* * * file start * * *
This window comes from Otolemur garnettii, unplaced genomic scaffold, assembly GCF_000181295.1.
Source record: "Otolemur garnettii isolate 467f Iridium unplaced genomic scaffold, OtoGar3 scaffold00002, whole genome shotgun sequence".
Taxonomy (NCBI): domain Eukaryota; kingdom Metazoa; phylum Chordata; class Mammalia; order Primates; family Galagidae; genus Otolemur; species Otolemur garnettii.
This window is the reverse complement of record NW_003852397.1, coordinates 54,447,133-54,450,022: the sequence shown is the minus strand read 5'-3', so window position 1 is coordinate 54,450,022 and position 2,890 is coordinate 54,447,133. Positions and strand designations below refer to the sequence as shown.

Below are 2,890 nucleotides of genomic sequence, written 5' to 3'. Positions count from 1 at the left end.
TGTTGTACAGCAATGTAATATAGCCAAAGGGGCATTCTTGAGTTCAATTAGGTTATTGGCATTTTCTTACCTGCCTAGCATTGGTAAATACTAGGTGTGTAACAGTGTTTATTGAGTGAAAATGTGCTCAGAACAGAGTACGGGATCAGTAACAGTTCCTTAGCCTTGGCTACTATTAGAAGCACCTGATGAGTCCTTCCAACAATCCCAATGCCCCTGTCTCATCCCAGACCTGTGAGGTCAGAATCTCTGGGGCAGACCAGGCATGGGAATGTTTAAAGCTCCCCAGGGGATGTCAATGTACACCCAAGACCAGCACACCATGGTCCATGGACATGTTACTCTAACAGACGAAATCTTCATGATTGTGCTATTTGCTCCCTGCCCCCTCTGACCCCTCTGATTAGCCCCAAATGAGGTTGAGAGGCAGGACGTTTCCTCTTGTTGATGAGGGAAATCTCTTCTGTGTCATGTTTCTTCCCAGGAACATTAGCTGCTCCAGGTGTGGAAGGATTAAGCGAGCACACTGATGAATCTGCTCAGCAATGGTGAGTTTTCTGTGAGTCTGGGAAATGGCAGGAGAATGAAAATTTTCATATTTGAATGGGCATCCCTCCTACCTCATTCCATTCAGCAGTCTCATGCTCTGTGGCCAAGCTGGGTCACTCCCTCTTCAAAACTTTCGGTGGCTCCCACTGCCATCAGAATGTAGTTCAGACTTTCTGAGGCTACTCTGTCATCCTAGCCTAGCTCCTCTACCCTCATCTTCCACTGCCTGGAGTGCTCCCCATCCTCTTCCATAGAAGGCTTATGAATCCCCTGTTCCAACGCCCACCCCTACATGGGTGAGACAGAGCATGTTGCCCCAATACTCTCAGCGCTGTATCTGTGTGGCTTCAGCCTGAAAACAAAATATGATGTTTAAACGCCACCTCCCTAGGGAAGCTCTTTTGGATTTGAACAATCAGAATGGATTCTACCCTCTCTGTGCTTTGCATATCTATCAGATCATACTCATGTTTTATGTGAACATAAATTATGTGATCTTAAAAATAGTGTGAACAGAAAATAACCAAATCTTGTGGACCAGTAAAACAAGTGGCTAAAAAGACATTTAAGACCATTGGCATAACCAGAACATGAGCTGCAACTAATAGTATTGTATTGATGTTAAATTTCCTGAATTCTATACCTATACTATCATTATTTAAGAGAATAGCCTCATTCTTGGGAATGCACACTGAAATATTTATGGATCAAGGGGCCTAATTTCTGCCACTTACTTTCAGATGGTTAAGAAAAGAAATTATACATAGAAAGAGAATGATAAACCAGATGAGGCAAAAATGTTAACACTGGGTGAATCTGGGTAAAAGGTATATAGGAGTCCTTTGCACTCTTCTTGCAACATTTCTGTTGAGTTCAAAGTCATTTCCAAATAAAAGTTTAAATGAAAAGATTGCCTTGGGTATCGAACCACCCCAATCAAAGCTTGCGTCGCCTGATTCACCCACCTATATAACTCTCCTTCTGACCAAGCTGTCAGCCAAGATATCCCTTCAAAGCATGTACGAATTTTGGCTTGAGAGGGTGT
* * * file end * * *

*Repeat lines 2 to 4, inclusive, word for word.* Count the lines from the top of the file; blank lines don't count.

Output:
Source record: "Otolemur garnettii isolate 467f Iridium unplaced genomic scaffold, OtoGar3 scaffold00002, whole genome shotgun sequence".
Taxonomy (NCBI): domain Eukaryota; kingdom Metazoa; phylum Chordata; class Mammalia; order Primates; family Galagidae; genus Otolemur; species Otolemur garnettii.
This window is the reverse complement of record NW_003852397.1, coordinates 54,447,133-54,450,022: the sequence shown is the minus strand read 5'-3', so window position 1 is coordinate 54,450,022 and position 2,890 is coordinate 54,447,133. Positions and strand designations below refer to the sequence as shown.